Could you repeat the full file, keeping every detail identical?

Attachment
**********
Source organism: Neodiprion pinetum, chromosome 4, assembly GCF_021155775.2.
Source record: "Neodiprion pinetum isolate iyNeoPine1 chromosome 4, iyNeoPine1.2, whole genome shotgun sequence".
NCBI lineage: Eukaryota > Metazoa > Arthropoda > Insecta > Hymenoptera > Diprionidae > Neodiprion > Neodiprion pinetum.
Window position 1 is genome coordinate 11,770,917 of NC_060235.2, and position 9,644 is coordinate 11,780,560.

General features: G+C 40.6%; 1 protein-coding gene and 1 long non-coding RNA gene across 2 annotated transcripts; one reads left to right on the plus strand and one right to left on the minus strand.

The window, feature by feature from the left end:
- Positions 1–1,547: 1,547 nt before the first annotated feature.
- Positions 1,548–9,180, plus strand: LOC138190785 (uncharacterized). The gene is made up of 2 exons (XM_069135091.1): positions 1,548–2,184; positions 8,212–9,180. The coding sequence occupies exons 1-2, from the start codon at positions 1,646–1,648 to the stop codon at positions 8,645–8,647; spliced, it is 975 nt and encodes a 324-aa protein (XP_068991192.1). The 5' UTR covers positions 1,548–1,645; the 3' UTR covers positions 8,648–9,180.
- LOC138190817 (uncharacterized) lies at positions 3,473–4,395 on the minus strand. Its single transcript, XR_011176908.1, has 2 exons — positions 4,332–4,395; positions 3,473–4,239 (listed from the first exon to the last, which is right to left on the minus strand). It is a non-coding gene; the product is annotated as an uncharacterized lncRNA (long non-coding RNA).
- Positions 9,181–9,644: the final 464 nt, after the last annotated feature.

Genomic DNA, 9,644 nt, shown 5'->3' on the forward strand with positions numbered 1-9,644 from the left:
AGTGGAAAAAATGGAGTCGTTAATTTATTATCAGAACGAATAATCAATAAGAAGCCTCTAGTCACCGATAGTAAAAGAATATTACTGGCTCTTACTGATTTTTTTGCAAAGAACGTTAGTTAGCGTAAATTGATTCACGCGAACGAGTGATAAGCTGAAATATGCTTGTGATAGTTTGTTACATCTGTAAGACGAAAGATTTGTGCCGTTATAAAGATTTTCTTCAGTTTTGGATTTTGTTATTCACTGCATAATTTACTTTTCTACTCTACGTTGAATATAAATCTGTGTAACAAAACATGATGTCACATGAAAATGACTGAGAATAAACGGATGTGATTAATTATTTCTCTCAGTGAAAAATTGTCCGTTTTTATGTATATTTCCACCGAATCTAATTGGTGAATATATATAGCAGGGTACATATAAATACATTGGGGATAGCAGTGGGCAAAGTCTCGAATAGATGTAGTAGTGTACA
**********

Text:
Source organism: Neodiprion pinetum, chromosome 4, assembly GCF_021155775.2.
Source record: "Neodiprion pinetum isolate iyNeoPine1 chromosome 4, iyNeoPine1.2, whole genome shotgun sequence".
NCBI lineage: Eukaryota > Metazoa > Arthropoda > Insecta > Hymenoptera > Diprionidae > Neodiprion > Neodiprion pinetum.
Window position 1 is genome coordinate 11,770,917 of NC_060235.2, and position 9,644 is coordinate 11,780,560.

General features: G+C 40.6%; 1 protein-coding gene and 1 long non-coding RNA gene across 2 annotated transcripts; one reads left to right on the plus strand and one right to left on the minus strand.

The window, feature by feature from the left end:
- Positions 1–1,547: 1,547 nt before the first annotated feature.
- Positions 1,548–9,180, plus strand: LOC138190785 (uncharacterized). The gene is made up of 2 exons (XM_069135091.1): positions 1,548–2,184; positions 8,212–9,180. The coding sequence occupies exons 1-2, from the start codon at positions 1,646–1,648 to the stop codon at positions 8,645–8,647; spliced, it is 975 nt and encodes a 324-aa protein (XP_068991192.1). The 5' UTR covers positions 1,548–1,645; the 3' UTR covers positions 8,648–9,180.
- LOC138190817 (uncharacterized) lies at positions 3,473–4,395 on the minus strand. Its single transcript, XR_011176908.1, has 2 exons — positions 4,332–4,395; positions 3,473–4,239 (listed from the first exon to the last, which is right to left on the minus strand). It is a non-coding gene; the product is annotated as an uncharacterized lncRNA (long non-coding RNA).
- Positions 9,181–9,644: the final 464 nt, after the last annotated feature.

Genomic DNA, 9,644 nt, shown 5'->3' on the forward strand with positions numbered 1-9,644 from the left:
AGTGGAAAAAATGGAGTCGTTAATTTATTATCAGAACGAATAATCAATAAGAAGCCTCTAGTCACCGATAGTAAAAGAATATTACTGGCTCTTACTGATTTTTTTGCAAAGAACGTTAGTTAGCGTAAATTGATTCACGCGAACGAGTGATAAGCTGAAATATGCTTGTGATAGTTTGTTACATCTGTAAGACGAAAGATTTGTGCCGTTATAAAGATTTTCTTCAGTTTTGGATTTTGTTATTCACTGCATAATTTACTTTTCTACTCTACGTTGAATATAAATCTGTGTAACAAAACATGATGTCACATGAAAATGACTGAGAATAAACGGATGTGATTAATTATTTCTCTCAGTGAAAAATTGTCCGTTTTTATGTATATTTCCACCGAATCTAATTGGTGAATATATATAGCAGGGTACATATAAATACATTGGGGATAGCAGTGGGCAAAGTCTCGAATAGATGTAGTAGTGTACA